DION LEWIS 15-YARD TOUCHDOWN RECEPTION

THE CONCEPT: The flat-corner combination is one that works particularly well against certain types of zone coverages. In our example from the Raiders game, it appeared as though Oakland was in quarters coverage or Cover-4, with four defenders sharing the responsibilities of defending the deep portion of the field. But this would work against Cover-2 as well. The goal is to get a shifty running back into space, one-on-one with a slower linebacker underneath. When the talented inside receiver (in this case Gronkowski) runs his corner route, the cornerback goes with him, and the safety on his side of the field has to respect that Gronkowski's route could be a post. The result is oodles of open space on that side of the field for a back who thrives there.

THE PLAY: In the NFL's Mexico City showdown, the Patriots scored their first touchdown by goading the Raiders into paying attention to Gronkowski. Starting him in-line and sending him on a corner occupied both the middle safety and the outside corner. When Dion Lewis took off out of the backfield, he knew he had a juicy matchup. He darted into the flat, caught Tom Brady's pass, and cut back to the middle of the field. The linebacker chasing in pursuit was left hugging grass. Lewis finished the run hard, splitting two potential tackles to get into the end zone and open up the scoring in the game. On the opposite side of the field, the Patriots ran Brandin Cooks on a crossing route, Dwayne Allen on a corner to the opposite side of the field, and Danny Amendola ran a return route over the middle. 

THE PLAY IN 2018: This type of play is part of what makes Gronkowski so valuable. The fact that he's as good as he is earns him attention, and when the Patriots can use that attention to their advantage they do. Of course, they like Gronkowski for much more than his work as a decoy...but he's a good one. Especially when Gronkowski can open up space for a back with the agility to make the first tackler miss, this flat-corner combo is almost guaranteed to succeed against certain defenses. With Lewis gone, the Patriots might not have quite the same level of make-you-miss talent in their running back room, but James White, Rex Burkhead and Sony Michel could all potentially find themselves involved in this route combination, trying to embarrass a linebacker one-on-one. On the three-receiver side, the Patriots could use any combination of pass-catchers. Having Phillip Dorsett run the crosser, with Kenny Britt running the corner and Jordan Matthews on the return would give Brady some interesting options if things broke down on the flat-corner side.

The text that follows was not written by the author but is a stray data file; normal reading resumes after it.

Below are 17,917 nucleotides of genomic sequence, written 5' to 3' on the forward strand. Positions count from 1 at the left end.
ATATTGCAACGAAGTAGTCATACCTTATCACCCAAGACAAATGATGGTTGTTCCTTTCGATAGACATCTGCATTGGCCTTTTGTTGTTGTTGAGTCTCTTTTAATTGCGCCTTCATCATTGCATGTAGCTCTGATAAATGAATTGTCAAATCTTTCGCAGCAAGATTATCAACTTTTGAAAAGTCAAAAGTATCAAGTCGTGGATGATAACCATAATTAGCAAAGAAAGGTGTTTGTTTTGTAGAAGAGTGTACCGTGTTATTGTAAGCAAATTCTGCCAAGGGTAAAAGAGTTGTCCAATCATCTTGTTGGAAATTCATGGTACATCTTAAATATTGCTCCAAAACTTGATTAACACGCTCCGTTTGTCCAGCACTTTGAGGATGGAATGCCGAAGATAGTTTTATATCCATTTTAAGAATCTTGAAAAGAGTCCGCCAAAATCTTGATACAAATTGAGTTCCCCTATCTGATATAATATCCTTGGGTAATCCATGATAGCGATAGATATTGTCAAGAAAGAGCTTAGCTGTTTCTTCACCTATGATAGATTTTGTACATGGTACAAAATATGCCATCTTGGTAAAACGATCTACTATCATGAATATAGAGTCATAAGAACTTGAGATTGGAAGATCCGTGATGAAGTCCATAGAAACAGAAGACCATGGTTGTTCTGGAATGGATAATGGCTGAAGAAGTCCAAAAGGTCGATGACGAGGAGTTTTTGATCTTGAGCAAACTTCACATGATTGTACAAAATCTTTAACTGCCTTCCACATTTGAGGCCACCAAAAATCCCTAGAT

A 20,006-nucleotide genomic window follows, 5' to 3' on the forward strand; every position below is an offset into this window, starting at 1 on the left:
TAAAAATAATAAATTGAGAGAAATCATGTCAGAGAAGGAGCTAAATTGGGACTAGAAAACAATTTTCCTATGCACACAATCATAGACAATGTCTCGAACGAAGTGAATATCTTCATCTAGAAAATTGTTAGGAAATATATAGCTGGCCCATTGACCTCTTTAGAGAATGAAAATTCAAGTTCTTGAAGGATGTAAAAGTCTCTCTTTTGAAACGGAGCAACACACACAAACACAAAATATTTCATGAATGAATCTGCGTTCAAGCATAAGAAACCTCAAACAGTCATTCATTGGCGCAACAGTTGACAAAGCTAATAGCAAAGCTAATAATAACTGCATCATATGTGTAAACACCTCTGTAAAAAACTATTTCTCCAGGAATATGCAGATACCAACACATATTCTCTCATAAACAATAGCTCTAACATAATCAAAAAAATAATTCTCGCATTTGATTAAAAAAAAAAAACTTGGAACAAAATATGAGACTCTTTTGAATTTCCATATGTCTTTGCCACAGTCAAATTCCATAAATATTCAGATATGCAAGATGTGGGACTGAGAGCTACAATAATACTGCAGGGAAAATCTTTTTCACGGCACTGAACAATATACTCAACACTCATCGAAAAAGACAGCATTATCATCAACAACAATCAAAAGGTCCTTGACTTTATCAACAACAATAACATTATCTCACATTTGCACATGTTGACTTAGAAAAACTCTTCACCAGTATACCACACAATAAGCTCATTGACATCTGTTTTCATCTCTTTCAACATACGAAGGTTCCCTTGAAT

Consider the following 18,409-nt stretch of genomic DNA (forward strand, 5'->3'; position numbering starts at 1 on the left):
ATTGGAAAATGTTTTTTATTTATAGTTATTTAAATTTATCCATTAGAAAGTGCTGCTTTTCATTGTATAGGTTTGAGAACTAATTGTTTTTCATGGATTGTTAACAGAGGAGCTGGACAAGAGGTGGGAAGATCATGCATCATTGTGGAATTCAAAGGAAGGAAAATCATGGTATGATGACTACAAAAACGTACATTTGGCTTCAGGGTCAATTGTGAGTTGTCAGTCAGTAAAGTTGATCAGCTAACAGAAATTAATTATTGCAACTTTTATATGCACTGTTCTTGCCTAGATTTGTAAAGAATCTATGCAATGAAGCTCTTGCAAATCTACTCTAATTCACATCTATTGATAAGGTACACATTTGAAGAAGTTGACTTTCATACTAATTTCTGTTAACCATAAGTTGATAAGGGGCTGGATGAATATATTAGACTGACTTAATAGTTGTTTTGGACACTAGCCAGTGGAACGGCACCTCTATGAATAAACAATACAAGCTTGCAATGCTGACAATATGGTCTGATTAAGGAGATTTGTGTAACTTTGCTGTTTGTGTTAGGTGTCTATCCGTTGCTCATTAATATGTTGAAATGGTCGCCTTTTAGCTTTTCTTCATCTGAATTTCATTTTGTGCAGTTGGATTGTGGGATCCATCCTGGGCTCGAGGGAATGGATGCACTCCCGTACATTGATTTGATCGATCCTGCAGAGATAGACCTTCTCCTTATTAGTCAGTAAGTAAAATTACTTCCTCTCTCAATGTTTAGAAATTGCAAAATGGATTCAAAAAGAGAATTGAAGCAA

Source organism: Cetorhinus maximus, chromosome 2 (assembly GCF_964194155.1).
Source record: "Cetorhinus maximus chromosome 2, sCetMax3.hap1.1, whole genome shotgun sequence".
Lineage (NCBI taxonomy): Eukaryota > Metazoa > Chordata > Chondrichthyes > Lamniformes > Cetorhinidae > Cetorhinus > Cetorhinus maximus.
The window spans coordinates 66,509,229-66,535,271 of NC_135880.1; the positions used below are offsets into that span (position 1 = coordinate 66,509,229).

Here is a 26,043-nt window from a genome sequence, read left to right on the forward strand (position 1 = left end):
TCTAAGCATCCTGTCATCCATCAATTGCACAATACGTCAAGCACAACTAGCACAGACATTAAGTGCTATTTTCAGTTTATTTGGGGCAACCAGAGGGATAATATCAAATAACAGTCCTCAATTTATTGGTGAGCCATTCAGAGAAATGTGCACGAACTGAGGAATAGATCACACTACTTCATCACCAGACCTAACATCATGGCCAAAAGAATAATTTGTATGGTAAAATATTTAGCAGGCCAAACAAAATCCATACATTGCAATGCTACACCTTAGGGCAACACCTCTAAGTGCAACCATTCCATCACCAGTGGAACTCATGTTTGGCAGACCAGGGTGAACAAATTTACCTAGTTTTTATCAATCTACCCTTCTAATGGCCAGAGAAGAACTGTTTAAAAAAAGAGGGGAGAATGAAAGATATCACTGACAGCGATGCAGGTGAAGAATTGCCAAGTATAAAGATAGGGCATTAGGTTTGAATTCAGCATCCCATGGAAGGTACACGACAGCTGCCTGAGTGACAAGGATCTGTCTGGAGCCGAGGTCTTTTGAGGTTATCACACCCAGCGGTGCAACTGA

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Signature Plays: Hoping the defense falls for the slip screen

Signature Plays: Hoping the defense falls for the slip screen

We've already taken a look at a handful of go-to offensive concepts for the Patriots. There was the two-back stretch, the smash route, the post-wheel and the high-low crosser. Today, we'll focus on yet another key offensive play for the Patriots, one they broke out in the Super Bowl when they needed to spark a drive: the slip screen. 

There were points last year when the Patriots weren't thrilled with their production in the screen game. The assignments weren't executed perfectly. The timing was off. The production simply wasn't there. 

"Our screen game hasn't been as productive as we need it to be," Bill Belichick said on a conference call in November. "We need to, obviously, coach it better and execute it better. We're not getting enough out of it. It's disappointing."

But they stuck with it. Their offensive linemen are required to be athletes. (Just ask Dante Scarnecchia.) Their backfield was loaded with backs who can catch and make defenders miss in the open field. The screen game still has a chance, the thinking went. 

And in the biggest game of the season, when the Patriots needed to get a drive kick-started after going down 15-3 in the second quarter of Super Bowl LII, they turned to their screen game again.

In the fifth entry of our "Signature Plays" series, one that identifies some of the Patriots' favorite concepts in key situations, we'll take a look at how many elements are involved in one of New England's slip screens - and why, with the personnel the Patriots have in 2018, it should be a staple for their offense again.  

SUPER BOWL LII VS. EAGLES, 8:48 SECOND QUARTER, FIRST-AND-10,